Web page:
People have been trying get permission to use marijuana as a part of religious ceremonies for years now, with no luck. And yet, others have had success getting permission to use harder drugs like peyote and ayahuasca for religious purposes. Here's why.
First, let's break down the basis for religious freedoms in America. There are a number of laws on the federal and state levels that protect individual religious civil liberties. Under these laws, if a registered church believes that their religious freedoms are being restricted by the state, they can appeal to the courts for exemption from those restrictions. In the past, some organizations have convinced the courts that this means they should have access to drugs that would otherwise be illegal because they are important for to their religious beliefs.
For instance, Native Americans are allowed to use peyote and ayahuasca in religious ceremonies, even though both substances are prohibited under federal law in America. And groups like the Oklevueha Native American Church have even won the right for non-Indigenous people to participate in peyote ceremonies legally.
Despite this, no religious group has been successful in winning the right to use cannabis in religious ceremonies. That's regardless of the fact that cannabis does have legitimate sacred uses in belief systems like the Rastafari religion.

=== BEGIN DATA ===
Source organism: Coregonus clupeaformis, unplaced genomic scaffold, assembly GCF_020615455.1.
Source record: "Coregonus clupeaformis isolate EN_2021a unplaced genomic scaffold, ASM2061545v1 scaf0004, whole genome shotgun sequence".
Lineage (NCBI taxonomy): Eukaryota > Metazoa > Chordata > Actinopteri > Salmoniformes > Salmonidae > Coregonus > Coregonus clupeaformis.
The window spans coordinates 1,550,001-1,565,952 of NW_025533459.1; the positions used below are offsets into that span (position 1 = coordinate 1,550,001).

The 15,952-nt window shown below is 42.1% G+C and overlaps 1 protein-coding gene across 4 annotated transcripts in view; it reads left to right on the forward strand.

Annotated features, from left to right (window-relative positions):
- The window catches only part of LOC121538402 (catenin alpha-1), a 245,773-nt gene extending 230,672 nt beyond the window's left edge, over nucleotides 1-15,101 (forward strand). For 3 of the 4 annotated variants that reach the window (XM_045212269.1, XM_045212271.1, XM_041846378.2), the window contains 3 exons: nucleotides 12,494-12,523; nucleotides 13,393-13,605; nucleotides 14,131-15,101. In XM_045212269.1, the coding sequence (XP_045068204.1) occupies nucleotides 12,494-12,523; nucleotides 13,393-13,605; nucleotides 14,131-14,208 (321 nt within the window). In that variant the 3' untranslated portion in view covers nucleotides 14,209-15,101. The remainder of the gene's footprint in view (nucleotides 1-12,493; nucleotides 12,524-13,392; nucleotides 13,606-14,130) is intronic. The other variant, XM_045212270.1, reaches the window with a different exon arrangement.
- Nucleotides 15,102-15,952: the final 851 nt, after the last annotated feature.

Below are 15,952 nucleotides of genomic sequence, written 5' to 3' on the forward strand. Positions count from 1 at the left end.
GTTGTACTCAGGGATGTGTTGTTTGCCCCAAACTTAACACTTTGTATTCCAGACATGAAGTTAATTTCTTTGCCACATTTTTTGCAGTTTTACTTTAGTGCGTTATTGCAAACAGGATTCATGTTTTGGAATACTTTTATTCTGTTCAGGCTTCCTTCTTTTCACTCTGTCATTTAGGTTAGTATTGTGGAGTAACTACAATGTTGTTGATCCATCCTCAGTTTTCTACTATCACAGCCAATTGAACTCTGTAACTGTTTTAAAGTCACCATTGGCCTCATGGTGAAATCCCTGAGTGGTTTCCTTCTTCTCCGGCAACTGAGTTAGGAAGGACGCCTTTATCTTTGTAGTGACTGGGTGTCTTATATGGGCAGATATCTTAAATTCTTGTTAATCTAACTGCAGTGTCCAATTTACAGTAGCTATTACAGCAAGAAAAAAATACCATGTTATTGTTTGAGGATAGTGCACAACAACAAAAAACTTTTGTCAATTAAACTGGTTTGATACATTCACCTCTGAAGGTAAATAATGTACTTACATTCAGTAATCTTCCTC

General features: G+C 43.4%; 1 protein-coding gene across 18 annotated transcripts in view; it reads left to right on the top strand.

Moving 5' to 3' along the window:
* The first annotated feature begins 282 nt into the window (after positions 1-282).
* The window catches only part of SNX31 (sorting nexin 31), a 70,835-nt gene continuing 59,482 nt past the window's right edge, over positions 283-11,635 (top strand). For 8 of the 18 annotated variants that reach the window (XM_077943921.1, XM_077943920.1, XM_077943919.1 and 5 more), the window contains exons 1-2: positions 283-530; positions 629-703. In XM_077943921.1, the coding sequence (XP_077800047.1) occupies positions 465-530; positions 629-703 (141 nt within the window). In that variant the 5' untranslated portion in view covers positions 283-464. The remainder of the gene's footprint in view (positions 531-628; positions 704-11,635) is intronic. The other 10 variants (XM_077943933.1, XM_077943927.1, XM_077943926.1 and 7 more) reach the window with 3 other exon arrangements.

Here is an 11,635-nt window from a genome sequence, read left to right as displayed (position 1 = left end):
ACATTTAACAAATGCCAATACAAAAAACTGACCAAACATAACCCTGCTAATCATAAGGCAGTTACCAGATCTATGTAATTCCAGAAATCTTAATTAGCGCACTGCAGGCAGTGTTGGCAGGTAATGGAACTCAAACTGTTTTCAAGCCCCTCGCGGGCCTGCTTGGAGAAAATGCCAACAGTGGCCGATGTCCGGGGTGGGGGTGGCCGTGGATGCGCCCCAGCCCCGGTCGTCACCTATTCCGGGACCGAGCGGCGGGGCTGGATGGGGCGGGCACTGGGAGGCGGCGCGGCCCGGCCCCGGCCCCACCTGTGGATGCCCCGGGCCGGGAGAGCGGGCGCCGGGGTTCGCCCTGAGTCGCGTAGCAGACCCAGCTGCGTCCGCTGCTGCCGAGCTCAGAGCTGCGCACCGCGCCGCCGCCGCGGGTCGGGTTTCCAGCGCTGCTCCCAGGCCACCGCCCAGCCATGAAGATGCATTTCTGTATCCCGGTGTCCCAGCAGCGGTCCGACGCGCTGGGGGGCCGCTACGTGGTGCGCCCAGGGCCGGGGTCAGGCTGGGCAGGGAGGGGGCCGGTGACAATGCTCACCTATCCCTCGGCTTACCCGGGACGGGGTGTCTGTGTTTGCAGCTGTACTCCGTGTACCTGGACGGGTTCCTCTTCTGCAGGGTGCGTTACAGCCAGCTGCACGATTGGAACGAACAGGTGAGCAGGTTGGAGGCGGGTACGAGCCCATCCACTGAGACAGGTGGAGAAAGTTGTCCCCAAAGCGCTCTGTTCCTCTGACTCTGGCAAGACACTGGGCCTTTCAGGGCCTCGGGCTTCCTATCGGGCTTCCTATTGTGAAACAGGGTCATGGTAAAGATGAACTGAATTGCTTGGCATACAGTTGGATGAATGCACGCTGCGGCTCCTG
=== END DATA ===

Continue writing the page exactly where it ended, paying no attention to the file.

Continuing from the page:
So why can Native Americans legally use peyote in religious ceremonies, but Rastas and other faith communities can't consume cannabis? The answer seems to come down to the different effects of the drugs. Consuming peyote and ayahuasca usually leads to a pretty intense and long-lasting psychedelic experience that can be quite uncomfortable, including episodes of vomiting and severe disorientation. That's why shamans are there to oversee their trip. Smoking cannabis, on the other hand, is a much less intense experience. The typically mellow high associated with marijuana means that federal authorities consider it more likely to be diverted for use in non-spiritual circumstances than something like peyote, which people probably wouldn't want to dabble with on a daily basis even if they could.
Basically, authorities are afraid that if they allow the use of cannabis as a sacred sacrament, they would effectively be opening up a legal and untaxed market for cannabis.
For more on marijuana and religion, check out Amanda Chicago Lewis's article on cannabis churches here.